23 Mar

Woven GSD

Materials Tools 30 equal-length rods Measuring Tape 32 rubber bands Scissors This is a sequel to a (pre-pandemic) post about weaving a stellated polyhedron. This time, I’d like to show how similar techniques can also be used to create a “great stellated dodecahedron” (“GSD” for short; illustration to the left). The materials are in fact… [Read more]

19 Mar


After seeing Laura Taalman’s inspiring 3d print, it occurred to me that one could also render the edge-to-edge cubical array of dodecahedra contemplated in this earlier post in an analogous way. Plus, I just received a new Prusa SL1 printer, and needed something to try it out on. So after just a bit more tinkering… [Read more]

12 Mar


When I showed this recent post to my friend and colleague Laura Taalman, aka mathgrrl, she suggested that another approach to creating a model of the underlying structure would be to construct the icosahedra themselves (rather than the negative space), except use wireframes of the icosahedra rather than solid ones to avoid obscuring all of… [Read more]

09 Mar


Judging from at least one of the previous projects, Studio Infinity is intrigued with connecting polyhedra edge-to-edge. (Of course, connecting them face-to-face is interesting, too, but that’s pretty familiar from Legos and such; and vertex-to-vertex is the same as connecting dual polyhedra face-to-face.) As you can see in the “blueprint” for the Boxtahedral Tower at… [Read more]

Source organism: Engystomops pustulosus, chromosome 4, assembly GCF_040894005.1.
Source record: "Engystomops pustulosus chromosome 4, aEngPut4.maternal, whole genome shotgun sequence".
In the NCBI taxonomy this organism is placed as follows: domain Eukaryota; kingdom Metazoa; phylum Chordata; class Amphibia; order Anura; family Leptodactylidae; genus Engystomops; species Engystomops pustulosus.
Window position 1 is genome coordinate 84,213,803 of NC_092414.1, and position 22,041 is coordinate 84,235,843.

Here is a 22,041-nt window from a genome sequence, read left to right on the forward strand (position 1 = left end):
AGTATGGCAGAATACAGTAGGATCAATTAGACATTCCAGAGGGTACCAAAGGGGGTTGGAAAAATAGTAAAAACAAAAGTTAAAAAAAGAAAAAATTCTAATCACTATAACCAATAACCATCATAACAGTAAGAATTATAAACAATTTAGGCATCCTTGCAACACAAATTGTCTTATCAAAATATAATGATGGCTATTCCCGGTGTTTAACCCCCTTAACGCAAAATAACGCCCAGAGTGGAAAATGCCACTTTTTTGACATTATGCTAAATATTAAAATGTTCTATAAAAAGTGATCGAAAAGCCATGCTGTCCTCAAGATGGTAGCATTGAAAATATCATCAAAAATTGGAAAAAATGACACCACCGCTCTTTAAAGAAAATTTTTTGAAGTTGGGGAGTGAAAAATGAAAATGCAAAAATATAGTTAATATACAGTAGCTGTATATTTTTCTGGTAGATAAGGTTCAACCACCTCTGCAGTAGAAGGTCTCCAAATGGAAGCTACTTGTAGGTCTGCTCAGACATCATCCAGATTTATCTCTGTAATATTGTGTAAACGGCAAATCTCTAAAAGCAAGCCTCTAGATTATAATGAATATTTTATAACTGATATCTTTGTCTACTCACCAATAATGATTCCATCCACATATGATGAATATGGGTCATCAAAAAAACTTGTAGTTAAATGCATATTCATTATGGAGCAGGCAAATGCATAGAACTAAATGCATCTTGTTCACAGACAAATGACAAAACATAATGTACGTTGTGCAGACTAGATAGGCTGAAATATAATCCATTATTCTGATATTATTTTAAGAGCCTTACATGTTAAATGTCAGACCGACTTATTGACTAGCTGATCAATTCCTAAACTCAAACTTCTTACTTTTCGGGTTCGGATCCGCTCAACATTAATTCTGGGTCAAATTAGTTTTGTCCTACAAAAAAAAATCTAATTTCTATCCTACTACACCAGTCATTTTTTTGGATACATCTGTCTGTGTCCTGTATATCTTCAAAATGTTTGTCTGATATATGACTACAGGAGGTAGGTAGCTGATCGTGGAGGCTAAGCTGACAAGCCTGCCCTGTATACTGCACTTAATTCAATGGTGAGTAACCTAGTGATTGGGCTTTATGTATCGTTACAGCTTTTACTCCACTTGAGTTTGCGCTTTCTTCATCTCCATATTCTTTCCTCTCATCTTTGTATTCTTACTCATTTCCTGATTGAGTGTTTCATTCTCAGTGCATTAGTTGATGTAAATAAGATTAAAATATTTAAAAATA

08 Mar


This MathStream post about why an icosahedron inscribes in a cube also shows that a dodecahedron fits into a cube in an analogous way. That raised the prospect that it might also be worth building an “Antidodec” analogous to the Anticos. So I quickly mocked one up in OpenSCAD (here’s the two files you need),… [Read more]

17 Sep

Woven SSD

It’s high time that S∞ got back to its core: mathematical constructions you can build. Here’s an attractive star-shaped polyhedron made with a weaving technique that I am indebted to Jürgen Richter-Gebert for introducing me to. It’s called the “small stellated dodecahedron,” and is one of the Kepler-Poinsot regular polyhedra. (Unlike the usual five Platonic… [Read more]

24 Jul

What’s My Radius?

I recently purchased a large number of styrofoam balls as supplies for an upcoming build (about which I will post later). The plans for that build required the diameter of the styrofoam balls, to pretty high accuracy. Although the balls were nominally 4 1/2 inches in diameter, I had noticed in a craft shop that… [Read more]

10 Apr

Gengzhi Goblets

One might think that having produced prototypes of the Gengzhi Goblets, our work is just about done to produce sufficient quantity (roughly 300 of each) to serve as G4G13 giveaways. The question comes down to materials and expense. If the Gengzhi Goblets are actually to be used as measuring cups, then they need to be… [Read more]

05 Apr


In addition to the main, planned build at the Golden Gate STEM Fair, and thanks to donations of materials from Primed Minds, there was also a do-it-yourself/take-home table at the STEM Fair. Participants produced such towers as this one: However, this column isn’t mainly about the inquisitive fun that participants at the take-home table had,… [Read more]